The specter of a recession still hangs over the United States. What are some of the market research recession lessons from 2008 and the recent pandemic that are worth considering if we enter into another recession in 2023 or 2024?
Lesson 1: Don’t Stop Spending
In any recession the assumption is that consumers will stop spending so company’s respond in kind. This means your competitor’s stop spending as well. Typically the cuts come in marketing as it is easier to cut payments to external vendors than it is to cut some of your loyal employees. Harvard Business Review (HBR) said “Companies that have bounced back most strongly from previous recessions usually did not cut their marketing spend, and in many cases actually increased it.”
Take the case of Reckitt Benckiser in the 2008-2009 recession. The company launched a marketing campaign aimed at persuading its consumers to continue purchasing its more expensive and better performing brands, despite the harsh economic climate. Reckitt Benckiser increased its advertising outlays by 25% and in the face of reduced marketing by the competition, Reckitt Benckiser was able to grow revenues by 8% and profits by 15% while its competitors reported 10% profit declines!
Lesson 2: New Product Launches Can be MORE Effective
In their research HBR found that products launched during a recession have both higher long-term survival chances and higher sales revenues. Huh? Of course, it is partly because they have less new products to compete with as their competition continues to reduce spending in all areas. Primarily, though it is because a recession requires laser focus on the new product prospects and that focus means companies invest only in their best potential products. Continuing to invest in R&D during recessions has been shown to have a stronger impact on long-term performance than other categories of marketing spend. It allows companies to emerge from a recession with a stronger pipeline and is one of the most important market research recession lessons.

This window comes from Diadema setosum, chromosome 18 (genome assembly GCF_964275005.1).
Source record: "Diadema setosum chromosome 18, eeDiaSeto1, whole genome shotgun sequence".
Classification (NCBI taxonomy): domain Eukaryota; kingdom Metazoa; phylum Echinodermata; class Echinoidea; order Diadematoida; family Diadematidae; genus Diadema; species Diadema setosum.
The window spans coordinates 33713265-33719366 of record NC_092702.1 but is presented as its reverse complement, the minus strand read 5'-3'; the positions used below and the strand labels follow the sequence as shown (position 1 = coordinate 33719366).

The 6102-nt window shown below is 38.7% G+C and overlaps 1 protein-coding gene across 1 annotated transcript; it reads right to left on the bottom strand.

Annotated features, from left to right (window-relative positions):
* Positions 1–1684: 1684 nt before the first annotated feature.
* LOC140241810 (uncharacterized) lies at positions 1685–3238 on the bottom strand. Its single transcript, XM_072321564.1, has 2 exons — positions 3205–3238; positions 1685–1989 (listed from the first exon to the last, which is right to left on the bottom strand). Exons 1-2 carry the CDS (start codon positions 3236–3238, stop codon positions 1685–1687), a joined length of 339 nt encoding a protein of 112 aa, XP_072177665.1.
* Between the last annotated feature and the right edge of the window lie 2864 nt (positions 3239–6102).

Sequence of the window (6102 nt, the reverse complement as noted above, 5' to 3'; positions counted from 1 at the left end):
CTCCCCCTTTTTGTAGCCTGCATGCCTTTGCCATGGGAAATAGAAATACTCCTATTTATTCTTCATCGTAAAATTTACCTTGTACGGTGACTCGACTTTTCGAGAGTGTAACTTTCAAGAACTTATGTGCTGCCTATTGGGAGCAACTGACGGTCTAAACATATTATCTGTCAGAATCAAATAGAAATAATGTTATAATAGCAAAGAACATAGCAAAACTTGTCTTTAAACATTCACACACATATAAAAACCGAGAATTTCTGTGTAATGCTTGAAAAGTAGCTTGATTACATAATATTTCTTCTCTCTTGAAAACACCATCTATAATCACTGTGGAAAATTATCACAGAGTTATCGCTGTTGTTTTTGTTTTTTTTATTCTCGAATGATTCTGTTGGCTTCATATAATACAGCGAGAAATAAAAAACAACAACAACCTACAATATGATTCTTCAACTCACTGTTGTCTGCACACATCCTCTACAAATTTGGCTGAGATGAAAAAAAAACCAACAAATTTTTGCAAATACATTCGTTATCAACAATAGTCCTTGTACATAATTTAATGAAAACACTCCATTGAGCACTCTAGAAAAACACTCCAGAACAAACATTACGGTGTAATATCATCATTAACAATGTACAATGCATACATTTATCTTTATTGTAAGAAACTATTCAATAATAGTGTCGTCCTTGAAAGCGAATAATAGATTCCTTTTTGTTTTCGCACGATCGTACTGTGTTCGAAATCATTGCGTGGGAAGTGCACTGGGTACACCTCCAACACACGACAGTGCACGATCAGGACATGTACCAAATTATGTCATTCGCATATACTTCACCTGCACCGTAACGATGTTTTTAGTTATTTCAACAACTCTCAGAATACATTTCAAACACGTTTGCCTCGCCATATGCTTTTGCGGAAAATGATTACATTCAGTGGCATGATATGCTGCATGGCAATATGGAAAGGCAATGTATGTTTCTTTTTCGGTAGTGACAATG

Lesson 3: Branding can be Improved
During the recent pandemic Coca Cola and Singapore Airlines were able to use brand advertising to inject humor and emotion into consumer thoughts about their product – improving their brand’s reputation in consumer’s eyes and providing one of the market research recession lessons.
In 2020 Coca Cola showcased the work of frontline workers, creating mini stories about unsung heroes. The Coca Cola brand was subtly shown in the background of these messages. Consumers were reminded that Coca Cola “had always been and would always be there for you, in good times and bad.”
Singapore Airlines did something similar when it demonstrated how its grounded crew was redeployed to helping their communities deal with the outbreak. Cabin crew became care ambassadors. Some helped nurses take patients’ vital signs, noting meal orders and serving them. Others worked at transport hubs assisting with crowd control and ensuring compliance with safe distancing guidelines.
Increasing your spend on market research in a recession goes against instincts and standard operating norms, but remembering and implementing these three lessons can mean not only surviving a recession but profiting from it.